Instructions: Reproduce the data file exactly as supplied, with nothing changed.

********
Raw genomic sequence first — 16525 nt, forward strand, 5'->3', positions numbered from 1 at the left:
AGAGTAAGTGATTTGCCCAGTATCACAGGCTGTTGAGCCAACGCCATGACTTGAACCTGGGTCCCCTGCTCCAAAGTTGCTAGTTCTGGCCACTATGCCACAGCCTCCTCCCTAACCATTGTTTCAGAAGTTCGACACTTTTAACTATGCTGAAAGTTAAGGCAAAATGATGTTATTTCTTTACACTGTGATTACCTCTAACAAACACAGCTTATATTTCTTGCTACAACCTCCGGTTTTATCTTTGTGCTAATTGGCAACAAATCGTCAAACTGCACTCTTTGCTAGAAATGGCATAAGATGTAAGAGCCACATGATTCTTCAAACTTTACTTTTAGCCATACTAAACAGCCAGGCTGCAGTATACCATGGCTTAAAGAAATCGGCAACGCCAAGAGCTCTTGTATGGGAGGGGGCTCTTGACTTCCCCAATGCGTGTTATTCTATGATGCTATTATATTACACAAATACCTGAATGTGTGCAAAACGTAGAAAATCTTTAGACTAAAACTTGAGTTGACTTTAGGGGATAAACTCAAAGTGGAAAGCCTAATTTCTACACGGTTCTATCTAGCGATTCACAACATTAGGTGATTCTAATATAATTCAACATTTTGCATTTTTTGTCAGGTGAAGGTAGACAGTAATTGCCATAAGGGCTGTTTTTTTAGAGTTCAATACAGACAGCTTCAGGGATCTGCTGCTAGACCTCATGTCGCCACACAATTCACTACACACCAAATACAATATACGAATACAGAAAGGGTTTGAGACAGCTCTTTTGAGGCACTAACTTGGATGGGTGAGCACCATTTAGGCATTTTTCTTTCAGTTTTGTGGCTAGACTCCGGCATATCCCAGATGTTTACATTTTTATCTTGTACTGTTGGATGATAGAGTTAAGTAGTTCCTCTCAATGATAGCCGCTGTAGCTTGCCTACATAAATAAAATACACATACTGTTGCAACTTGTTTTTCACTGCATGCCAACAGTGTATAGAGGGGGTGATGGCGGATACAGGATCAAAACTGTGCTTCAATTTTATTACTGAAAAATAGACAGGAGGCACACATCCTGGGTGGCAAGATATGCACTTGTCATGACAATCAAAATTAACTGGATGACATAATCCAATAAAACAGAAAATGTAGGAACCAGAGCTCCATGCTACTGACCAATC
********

Raw genomic sequence first — 16525 nt, forward strand, 5'->3', positions numbered from 1 at the left:
AGAGTAAGTGATTTGCCCAGTATCACAGGCTGTTGAGCCAACGCCATGACTTGAACCTGGGTCCCCTGCTCCAAAGTTGCTAGTTCTGGCCACTATGCCACAGCCTCCTCCCTAACCATTGTTTCAGAAGTTCGACACTTTTAACTATGCTGAAAGTTAAGGCAAAATGATGTTATTTCTTTACACTGTGATTACCTCTAACAAACACAGCTTATATTTCTTGCTACAACCTCCGGTTTTATCTTTGTGCTAATTGGCAACAAATCGTCAAACTGCACTCTTTGCTAGAAATGGCATAAGATGTAAGAGCCACATGATTCTTCAAACTTTACTTTTAGCCATACTAAACAGCCAGGCTGCAGTATACCATGGCTTAAAGAAATCGGCAACGCCAAGAGCTCTTGTATGGGAGGGGGCTCTTGACTTCCCCAATGCGTGTTATTCTATGATGCTATTATATTACACAAATACCTGAATGTGTGCAAAACGTAGAAAATCTTTAGACTAAAACTTGAGTTGACTTTAGGGGATAAACTCAAAGTGGAAAGCCTAATTTCTACACGGTTCTATCTAGCGATTCACAACATTAGGTGATTCTAATATAATTCAACATTTTGCATTTTTTGTCAGGTGAAGGTAGACAGTAATTGCCATAAGGGCTGTTTTTTTAGAGTTCAATACAGACAGCTTCAGGGATCTGCTGCTAGACCTCATGTCGCCACACAATTCACTACACACCAAATACAATATACGAATACAGAAAGGGTTTGAGACAGCTCTTTTGAGGCACTAACTTGGATGGGTGAGCACCATTTAGGCATTTTTCTTTCAGTTTTGTGGCTAGACTCCGGCATATCCCAGATGTTTACATTTTTATCTTGTACTGTTGGATGATAGAGTTAAGTAGTTCCTCTCAATGATAGCCGCTGTAGCTTGCCTACATAAATAAAATACACATACTGTTGCAACTTGTTTTTCACTGCATGCCAACAGTGTATAGAGGGGGTGATGGCGGATACAGGATCAAAACTGTGCTTCAATTTTATTACTGAAAAATAGACAGGAGGCACACATCCTGGGTGGCAAGATATGCACTTGTCATGACAATCAAAATTAACTGGATGACATAATCCAATAAAACAGAAAATGTAGGAACCAGAGCTCCATGCTACTGACCAATC